“Hey! Who’s that?” shouts an excited three-year-old as he enters the church for the first time. He points again at the large Christus Rex (Christ the King) statute over the Altar and demands, “Who’s that?”
Some of his preschool classmates answer: “Jesus!”
The questioner shakes his head: “That’s a bad word!”
One of the children, recently baptized in the church as a toddler, counters: “No, it’s not. It’s not a bad word. It’s a good word!”
The newbie studies the statue with curiosity: “Why is Jesus dressed like a princess?”
Why indeed? Jesus is wearing a crown and sporting a beard—to me, he looks like a prince or king. But he’s wearing a rose-colored priestly chasuble over a tunic, and his long chestnut brown hair is smartly coifed. So I can see the reason his confusion, and I take his point: Why not see him as a princess, one of those plucky Disney heroines who saves the day?
It’s time for an impromptu lesson in 1. I’ve learned over the years of offering children’s chapel to our preschoolers to keep it simple when it comes to Jesus: He was born at Christmas and hailed as a newborn king. He opened the eyes of the blind, fed hungry crowds, walked on water, and told Zacchaeus to climb down out of the Sycamore tree. He was welcomed as a king on Palm Sunday, and then some powerful people, who didn’t want him to be king, crucified him on Good Friday. He died and was buried. But on Easter morning the women who came to the tomb found that it was empty. An angel surprised them with the news that Jesus was alive and told them to tell the other disciples that they would all see him again. Jesus appeared to them, they ate with him, and they all saw him rise up into the sky and disappear into a cloud. Jesus is our heavenly king!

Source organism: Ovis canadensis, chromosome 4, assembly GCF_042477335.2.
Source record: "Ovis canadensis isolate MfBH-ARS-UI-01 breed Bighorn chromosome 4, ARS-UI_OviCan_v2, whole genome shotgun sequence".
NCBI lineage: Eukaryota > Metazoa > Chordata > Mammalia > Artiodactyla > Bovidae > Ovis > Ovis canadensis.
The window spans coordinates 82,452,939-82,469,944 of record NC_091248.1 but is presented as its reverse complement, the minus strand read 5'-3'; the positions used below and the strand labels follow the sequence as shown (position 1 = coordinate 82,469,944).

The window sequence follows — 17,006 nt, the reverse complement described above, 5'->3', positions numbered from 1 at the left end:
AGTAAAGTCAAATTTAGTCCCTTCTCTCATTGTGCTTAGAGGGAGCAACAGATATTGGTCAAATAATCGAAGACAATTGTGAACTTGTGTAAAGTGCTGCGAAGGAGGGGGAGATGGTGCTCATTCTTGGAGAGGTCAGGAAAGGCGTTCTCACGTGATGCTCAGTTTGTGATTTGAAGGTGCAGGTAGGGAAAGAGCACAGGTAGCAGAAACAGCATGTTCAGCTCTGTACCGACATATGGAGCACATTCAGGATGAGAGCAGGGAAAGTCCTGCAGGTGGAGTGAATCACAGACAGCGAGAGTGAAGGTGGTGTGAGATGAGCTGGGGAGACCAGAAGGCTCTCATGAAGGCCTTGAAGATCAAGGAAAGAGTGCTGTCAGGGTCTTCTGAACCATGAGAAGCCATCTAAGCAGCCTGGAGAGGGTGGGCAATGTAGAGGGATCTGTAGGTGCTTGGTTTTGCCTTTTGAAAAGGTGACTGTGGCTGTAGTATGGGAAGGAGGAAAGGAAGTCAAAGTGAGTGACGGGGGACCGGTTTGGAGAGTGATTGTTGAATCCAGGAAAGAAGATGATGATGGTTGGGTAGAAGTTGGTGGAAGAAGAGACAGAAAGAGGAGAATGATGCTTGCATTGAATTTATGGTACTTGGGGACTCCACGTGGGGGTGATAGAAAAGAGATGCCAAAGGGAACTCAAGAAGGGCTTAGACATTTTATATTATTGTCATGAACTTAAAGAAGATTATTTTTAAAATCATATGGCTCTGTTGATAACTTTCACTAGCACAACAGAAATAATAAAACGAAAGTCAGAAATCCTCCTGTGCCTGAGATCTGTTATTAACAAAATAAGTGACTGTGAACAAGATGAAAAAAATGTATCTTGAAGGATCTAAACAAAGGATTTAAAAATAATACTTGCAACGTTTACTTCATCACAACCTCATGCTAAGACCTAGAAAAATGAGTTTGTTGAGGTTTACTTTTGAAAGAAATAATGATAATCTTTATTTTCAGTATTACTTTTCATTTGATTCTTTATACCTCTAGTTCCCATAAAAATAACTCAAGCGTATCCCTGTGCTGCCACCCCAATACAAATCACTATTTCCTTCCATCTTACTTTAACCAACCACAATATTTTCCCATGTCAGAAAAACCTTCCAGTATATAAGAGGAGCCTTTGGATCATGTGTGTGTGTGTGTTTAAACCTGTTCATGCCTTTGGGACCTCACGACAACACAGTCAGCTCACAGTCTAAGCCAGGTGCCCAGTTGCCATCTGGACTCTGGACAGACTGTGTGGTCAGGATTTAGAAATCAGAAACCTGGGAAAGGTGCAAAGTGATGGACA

Jesus is our king. Scholars say that is the earliest Christian confession of Jesus is, and that’s what I want the children to know about who Jesus is for us today: “Jesus Christ is Lord” (Philippians 2:11).
Our Calico Cat Preschool is situated in an ethnically diverse community of working people. Our staff and the families we serve reflect the experience of immigration. Some children learn English as a second language in our classrooms. Their parents work very hard; usually both parents work outside the home. In this gig economy, in which job security and benefits are rare, their lives are financially precarious, and they live at the margins emotionally and physically. Harsh immigration policies and horrible headlines worry their parents.
Our church has one great purpose: we try to live and love like Jesus, and help others to do the same. My prayer is that the ministry of our school—the care we offer to parents and the nurture and education we provide for their children—may communicate to our families and form in us all a sure sense of belonging to the kingdom of God. We are under the care of Jesus, who is stronger than any earthly power.
Don’t be afraid. Jesus is our king!